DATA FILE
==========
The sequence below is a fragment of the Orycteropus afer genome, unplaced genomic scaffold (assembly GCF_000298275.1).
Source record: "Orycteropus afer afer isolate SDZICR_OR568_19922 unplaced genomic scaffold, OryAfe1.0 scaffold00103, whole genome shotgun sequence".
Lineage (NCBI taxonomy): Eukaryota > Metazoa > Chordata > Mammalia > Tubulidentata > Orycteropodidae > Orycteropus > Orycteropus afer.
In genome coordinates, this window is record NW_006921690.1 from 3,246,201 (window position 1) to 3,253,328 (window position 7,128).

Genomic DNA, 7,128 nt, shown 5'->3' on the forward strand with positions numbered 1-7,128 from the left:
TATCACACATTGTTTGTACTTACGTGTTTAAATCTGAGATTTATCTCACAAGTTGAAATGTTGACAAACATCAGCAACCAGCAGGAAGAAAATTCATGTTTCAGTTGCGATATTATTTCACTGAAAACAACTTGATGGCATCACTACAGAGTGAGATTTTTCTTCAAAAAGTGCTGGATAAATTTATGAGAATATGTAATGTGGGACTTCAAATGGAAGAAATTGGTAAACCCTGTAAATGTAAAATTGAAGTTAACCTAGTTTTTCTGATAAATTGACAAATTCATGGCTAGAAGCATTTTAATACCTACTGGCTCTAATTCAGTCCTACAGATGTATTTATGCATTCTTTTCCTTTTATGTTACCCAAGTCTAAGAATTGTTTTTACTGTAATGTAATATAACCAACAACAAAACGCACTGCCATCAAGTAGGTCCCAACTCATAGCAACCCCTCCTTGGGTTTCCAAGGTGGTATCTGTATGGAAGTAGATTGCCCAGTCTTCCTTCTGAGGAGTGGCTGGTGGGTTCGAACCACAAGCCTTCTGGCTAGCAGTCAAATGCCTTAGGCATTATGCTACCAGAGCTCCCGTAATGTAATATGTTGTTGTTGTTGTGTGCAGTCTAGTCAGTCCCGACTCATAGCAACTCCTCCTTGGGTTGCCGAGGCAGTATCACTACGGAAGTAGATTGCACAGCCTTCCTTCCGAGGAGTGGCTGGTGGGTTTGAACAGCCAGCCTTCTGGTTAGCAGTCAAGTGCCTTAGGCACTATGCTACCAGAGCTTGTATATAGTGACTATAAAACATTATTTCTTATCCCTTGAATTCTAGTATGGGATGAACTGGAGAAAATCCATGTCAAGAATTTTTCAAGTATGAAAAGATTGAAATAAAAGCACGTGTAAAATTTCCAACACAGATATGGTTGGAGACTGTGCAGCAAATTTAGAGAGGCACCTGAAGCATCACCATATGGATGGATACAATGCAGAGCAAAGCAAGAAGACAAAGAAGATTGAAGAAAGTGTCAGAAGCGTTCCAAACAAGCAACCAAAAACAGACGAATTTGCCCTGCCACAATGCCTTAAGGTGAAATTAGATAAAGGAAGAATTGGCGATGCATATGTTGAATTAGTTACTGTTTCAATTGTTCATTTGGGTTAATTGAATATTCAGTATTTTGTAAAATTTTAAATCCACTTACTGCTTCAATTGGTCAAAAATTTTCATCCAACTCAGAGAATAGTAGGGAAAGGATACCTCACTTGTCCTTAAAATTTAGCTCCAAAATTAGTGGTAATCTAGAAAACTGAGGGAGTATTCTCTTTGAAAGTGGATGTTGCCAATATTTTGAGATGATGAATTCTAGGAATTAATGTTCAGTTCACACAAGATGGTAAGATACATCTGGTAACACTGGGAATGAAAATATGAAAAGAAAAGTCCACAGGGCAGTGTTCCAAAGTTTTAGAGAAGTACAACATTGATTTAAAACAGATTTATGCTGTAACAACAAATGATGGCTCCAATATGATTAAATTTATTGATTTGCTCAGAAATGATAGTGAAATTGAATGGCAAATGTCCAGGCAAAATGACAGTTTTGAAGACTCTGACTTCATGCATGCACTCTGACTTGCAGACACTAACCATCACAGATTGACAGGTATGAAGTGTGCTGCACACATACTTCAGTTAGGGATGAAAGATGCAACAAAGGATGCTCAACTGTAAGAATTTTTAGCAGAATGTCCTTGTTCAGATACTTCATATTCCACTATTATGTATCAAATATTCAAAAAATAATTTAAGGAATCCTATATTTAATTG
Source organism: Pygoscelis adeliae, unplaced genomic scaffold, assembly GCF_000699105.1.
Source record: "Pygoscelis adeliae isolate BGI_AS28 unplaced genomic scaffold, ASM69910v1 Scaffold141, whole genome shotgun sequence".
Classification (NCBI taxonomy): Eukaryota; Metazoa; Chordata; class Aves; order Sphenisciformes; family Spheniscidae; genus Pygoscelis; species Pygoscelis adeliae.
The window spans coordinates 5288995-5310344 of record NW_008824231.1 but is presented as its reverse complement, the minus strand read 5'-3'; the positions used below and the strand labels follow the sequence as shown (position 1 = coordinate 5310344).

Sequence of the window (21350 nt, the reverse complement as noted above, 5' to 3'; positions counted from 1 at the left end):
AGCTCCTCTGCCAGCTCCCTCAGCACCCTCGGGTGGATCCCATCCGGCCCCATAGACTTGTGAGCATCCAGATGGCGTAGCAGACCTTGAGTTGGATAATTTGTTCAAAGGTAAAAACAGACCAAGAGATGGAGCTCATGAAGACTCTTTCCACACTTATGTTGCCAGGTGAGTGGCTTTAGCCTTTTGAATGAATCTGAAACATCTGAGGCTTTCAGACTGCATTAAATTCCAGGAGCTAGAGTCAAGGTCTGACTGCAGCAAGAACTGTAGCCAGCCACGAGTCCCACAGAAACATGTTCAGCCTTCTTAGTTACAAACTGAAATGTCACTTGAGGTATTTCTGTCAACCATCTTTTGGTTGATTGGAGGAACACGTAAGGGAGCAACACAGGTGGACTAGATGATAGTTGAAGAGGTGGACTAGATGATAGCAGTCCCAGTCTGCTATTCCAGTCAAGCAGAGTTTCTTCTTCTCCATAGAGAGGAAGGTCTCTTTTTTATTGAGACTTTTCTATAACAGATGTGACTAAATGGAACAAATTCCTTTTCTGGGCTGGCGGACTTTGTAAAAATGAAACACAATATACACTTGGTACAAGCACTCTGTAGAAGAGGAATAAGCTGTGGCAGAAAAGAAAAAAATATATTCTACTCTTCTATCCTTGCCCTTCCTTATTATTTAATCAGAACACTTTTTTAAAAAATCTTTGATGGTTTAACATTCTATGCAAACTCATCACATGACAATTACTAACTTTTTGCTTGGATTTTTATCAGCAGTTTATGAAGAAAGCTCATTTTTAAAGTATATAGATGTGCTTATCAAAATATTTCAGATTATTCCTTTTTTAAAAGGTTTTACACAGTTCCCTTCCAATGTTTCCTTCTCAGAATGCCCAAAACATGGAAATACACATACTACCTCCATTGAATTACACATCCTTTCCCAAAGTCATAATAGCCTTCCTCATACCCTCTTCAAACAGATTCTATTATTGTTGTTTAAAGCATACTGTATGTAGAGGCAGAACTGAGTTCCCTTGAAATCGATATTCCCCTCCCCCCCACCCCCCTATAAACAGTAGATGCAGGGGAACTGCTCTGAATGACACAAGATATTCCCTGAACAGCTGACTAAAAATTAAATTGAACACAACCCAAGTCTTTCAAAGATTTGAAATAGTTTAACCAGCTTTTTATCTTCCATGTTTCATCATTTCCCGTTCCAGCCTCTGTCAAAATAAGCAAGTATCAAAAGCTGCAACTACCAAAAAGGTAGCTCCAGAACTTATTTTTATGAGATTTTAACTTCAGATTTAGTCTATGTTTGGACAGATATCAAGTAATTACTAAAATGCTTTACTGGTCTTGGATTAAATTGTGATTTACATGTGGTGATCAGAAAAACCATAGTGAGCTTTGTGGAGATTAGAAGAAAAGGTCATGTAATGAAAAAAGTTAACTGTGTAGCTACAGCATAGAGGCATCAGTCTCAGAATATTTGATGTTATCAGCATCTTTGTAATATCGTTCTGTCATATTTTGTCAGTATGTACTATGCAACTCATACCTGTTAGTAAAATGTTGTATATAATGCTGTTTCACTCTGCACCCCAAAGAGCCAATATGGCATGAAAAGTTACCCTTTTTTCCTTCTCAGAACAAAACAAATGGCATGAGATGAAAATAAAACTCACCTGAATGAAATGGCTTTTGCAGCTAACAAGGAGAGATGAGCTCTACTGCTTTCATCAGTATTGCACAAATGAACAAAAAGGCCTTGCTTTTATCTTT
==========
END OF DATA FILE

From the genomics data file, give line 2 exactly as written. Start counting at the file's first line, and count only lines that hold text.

Source record: "Orycteropus afer afer isolate SDZICR_OR568_19922 unplaced genomic scaffold, OryAfe1.0 scaffold00103, whole genome shotgun sequence".